Lie on your belly and prop yourself up on your forearms. Keep your hips low, almost flat to the ground, and drag your left knee forward alongside your body while pushing your right forearm forward, then your right knee and left forearm and so on.
Baby crawl:
On your hands and knees now, with your head up (make sure you’re holding it up above your shoulder blades and butt) drag your left knee straight forward while moving your right hand forward, then your right knee and your left hand, and so on. Make sure your knees are tracking underneath your body, inside the line traced by your arms.
Leopard crawl:
This is a similar motion to the baby crawl, but it’s a big step up in difficulty. Get into the baby crawl position, but instead of resting your knees on the ground, get up on your toes. Your shins should remain parallel to the ground, so that your body is in basically the same position that it was during the baby crawl, but propped on your toes instead of resting on your knees. Now move your right hand forward at the same time as you slide your left toes forward–keep your shins parallel to the ground. Do the alternate motion: right leg forward, left hand forward, and so on. Your knees should track inside of your hands.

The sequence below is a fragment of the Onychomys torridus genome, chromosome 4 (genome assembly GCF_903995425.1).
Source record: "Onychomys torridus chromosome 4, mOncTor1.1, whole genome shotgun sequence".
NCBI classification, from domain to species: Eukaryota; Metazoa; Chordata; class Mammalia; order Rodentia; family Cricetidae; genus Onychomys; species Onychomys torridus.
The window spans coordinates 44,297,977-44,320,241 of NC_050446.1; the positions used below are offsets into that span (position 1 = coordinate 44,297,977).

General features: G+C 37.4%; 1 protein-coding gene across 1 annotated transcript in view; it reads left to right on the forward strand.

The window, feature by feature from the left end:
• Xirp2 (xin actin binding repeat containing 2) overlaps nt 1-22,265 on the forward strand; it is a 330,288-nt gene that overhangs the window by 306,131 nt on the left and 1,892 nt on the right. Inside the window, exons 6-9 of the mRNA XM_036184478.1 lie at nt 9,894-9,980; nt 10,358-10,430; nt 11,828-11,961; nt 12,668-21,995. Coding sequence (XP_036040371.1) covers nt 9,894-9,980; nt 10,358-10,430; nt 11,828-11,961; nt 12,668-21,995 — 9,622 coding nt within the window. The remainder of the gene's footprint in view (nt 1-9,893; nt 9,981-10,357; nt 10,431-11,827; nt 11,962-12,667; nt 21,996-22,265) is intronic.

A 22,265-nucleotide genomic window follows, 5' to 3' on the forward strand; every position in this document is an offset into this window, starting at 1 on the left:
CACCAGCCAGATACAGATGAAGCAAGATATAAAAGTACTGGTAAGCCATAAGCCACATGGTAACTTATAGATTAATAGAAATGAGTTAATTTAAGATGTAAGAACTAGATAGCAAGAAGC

Leopard crawl is very demanding, and it’s normal to spend a lot of time (months or longer) on the baby crawl before you move up.
Spider-man crawl
While this is a physically easier motion for most people vs. the leopard crawl, it is developmentally more advanced, and I don’t recommend doing it before mastering the leopard crawl.